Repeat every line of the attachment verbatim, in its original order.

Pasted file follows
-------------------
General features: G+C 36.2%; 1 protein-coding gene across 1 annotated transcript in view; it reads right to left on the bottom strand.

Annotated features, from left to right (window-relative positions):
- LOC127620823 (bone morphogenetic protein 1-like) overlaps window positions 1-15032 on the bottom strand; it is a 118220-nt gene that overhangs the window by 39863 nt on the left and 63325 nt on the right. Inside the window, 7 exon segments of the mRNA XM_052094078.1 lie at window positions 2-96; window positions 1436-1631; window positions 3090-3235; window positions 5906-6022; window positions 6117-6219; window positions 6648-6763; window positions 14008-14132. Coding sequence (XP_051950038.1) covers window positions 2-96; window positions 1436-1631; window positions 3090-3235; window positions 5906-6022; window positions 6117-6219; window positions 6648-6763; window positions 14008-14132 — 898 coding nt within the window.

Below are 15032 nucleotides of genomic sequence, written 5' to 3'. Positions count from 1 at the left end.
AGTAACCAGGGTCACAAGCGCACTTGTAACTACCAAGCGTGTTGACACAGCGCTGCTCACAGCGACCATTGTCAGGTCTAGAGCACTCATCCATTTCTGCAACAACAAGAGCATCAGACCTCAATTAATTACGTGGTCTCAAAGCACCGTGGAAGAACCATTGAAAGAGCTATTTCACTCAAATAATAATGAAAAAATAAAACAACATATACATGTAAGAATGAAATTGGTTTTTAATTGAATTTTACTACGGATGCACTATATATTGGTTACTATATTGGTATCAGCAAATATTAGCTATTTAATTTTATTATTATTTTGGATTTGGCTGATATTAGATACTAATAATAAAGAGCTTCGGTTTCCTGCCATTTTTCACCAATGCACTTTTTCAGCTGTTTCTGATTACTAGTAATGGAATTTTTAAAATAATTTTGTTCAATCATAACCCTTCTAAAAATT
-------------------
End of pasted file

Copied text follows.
General features: G+C 36.2%; 1 protein-coding gene across 1 annotated transcript in view; it reads right to left on the bottom strand.

Annotated features, from left to right (window-relative positions):
- LOC127620823 (bone morphogenetic protein 1-like) overlaps window positions 1-15032 on the bottom strand; it is a 118220-nt gene that overhangs the window by 39863 nt on the left and 63325 nt on the right. Inside the window, 7 exon segments of the mRNA XM_052094078.1 lie at window positions 2-96; window positions 1436-1631; window positions 3090-3235; window positions 5906-6022; window positions 6117-6219; window positions 6648-6763; window positions 14008-14132. Coding sequence (XP_051950038.1) covers window positions 2-96; window positions 1436-1631; window positions 3090-3235; window positions 5906-6022; window positions 6117-6219; window positions 6648-6763; window positions 14008-14132 — 898 coding nt within the window.

Below are 15032 nucleotides of genomic sequence, written 5' to 3'. Positions count from 1 at the left end.
AGTAACCAGGGTCACAAGCGCACTTGTAACTACCAAGCGTGTTGACACAGCGCTGCTCACAGCGACCATTGTCAGGTCTAGAGCACTCATCCATTTCTGCAACAACAAGAGCATCAGACCTCAATTAATTACGTGGTCTCAAAGCACCGTGGAAGAACCATTGAAAGAGCTATTTCACTCAAATAATAATGAAAAAATAAAACAACATATACATGTAAGAATGAAATTGGTTTTTAATTGAATTTTACTACGGATGCACTATATATTGGTTACTATATTGGTATCAGCAAATATTAGCTATTTAATTTTATTATTATTTTGGATTTGGCTGATATTAGATACTAATAATAAAGAGCTTCGGTTTCCTGCCATTTTTCACCAATGCACTTTTTCAGCTGTTTCTGATTACTAGTAATGGAATTTTTAAAATAATTTTGTTCAATCATAACCCTTCTAAAAATT